If you’re looking to invest in a CCTV system for your home or business, it’s important to know what you can and can’t record using CCTV.
Using CCTV as a security measure is very sensible. You absolutely have the right to use it to protect your property. However, this is only the case as long as you operate it responsibly, whilst being respectful of other people’s privacy.
Whilst you might be using the CCTV solely for the purpose of protecting your property, complaints from neighbours about CCTV are on the increase. People can sometimes believe that their privacy is at risk. And some people even think that their neighbours are using cameras to spy on them.
Because of this, you should ensure that you are using your CCTV respectfully, as well as effectively. Here are some tips to help:
Tips For Using CCTV Respectfully, and Within the Law
- Consider the impact of your CCTV system on others.
- Options like privacy filters may be used where the optimum placement of your CCTV impinges on the privacy of a neighbour. Recording a neighbour’s property could lead to complaints of breach of privacy or harassment.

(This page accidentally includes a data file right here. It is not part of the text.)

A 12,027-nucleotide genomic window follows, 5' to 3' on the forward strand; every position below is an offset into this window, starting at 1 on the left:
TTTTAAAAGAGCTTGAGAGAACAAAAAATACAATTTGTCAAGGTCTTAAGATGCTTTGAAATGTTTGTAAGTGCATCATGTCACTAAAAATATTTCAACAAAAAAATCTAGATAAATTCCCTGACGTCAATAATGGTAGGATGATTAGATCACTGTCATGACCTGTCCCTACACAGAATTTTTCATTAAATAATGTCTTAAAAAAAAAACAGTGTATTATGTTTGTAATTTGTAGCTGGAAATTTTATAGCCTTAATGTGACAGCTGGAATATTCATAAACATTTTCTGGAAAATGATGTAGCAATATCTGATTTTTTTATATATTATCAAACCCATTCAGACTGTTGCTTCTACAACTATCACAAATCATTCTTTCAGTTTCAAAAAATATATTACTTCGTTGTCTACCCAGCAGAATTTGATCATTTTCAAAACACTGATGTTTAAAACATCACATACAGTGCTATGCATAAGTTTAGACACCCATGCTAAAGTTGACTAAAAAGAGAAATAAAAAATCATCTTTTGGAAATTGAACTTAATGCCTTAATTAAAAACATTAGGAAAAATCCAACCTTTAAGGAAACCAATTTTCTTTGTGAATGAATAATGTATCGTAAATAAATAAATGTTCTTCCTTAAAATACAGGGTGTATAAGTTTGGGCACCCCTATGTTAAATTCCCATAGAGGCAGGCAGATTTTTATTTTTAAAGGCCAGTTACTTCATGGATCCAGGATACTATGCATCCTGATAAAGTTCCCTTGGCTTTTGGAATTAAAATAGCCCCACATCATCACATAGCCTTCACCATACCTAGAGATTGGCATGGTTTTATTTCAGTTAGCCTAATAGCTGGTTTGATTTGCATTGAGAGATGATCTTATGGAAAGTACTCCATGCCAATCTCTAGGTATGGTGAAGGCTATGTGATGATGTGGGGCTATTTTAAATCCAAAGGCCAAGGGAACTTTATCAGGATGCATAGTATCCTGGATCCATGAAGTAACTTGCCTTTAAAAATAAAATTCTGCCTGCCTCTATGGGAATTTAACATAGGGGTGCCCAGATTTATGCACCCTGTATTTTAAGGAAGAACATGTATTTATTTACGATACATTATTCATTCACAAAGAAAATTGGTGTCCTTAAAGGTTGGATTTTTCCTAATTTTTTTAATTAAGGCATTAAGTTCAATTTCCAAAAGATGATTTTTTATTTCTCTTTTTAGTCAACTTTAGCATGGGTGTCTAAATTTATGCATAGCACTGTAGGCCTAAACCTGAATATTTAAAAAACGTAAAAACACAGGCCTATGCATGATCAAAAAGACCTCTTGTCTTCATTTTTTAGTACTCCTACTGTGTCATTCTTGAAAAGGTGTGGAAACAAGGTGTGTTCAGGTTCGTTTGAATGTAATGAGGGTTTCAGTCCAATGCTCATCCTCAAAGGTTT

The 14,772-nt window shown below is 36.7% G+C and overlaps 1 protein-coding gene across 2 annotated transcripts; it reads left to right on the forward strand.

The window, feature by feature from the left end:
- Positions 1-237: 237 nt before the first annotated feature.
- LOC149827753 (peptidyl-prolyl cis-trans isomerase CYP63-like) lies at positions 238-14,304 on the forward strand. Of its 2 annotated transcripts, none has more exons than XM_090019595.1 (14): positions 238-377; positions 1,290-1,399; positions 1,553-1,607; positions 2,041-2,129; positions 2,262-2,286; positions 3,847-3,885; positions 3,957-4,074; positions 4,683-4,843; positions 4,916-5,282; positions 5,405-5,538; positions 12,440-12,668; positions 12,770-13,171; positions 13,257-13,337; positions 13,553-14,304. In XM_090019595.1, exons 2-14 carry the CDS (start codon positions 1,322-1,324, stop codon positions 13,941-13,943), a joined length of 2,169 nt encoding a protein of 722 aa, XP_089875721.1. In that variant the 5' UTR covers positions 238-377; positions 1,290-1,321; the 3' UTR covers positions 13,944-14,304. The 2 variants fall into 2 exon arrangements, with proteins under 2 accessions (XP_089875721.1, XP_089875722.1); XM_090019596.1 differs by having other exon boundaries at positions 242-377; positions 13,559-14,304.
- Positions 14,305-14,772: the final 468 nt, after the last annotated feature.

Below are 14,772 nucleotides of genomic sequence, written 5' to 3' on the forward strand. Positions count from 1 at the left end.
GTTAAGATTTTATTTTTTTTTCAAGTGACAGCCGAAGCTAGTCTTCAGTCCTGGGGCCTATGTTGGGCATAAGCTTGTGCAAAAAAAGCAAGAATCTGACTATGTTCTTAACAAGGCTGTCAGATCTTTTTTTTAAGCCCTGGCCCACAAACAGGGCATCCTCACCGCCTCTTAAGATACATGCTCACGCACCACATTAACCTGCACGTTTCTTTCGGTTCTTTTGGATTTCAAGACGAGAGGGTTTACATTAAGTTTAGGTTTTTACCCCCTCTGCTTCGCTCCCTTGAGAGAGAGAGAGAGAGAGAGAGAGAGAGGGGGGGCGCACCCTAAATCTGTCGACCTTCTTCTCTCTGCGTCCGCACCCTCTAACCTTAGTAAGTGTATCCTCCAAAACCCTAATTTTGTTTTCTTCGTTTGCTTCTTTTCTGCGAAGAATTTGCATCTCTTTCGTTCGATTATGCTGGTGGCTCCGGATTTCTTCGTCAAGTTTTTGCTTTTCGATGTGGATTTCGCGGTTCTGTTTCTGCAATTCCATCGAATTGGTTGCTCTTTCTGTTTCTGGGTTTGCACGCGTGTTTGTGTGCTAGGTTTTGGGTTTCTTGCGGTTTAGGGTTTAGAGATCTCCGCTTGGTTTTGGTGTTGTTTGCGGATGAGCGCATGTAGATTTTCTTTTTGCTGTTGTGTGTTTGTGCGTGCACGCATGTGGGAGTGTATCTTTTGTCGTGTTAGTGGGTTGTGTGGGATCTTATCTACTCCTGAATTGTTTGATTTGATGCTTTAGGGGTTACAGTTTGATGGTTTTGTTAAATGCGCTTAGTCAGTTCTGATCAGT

- Footage must not be used for anything other than protecting your property.
- Bear in mind that if your system captures images outside of your immediate property, you become subject to the Data Protection Act.
- You should always be completely transparent about your CCTV system. Let your neighbours know you have cameras installed, and the area that the footage captures. Putting signs up to let people know about your CCTV is not only respectful to neighbours, but an extremely effective deterrent to burglars.
Storing CCTV footage or images
- You should always ensure that date and time stamps on the footage are correct.
- Regularly go through your footage and delete recordings which you no longer need. This is in order to ensure that you comply with the Data Protection Act.
- You must keep recordings safe and secure, and only grant access to those who need it.
- If your CCTV system records a criminal incident, the police may require it as evidence in an investigation.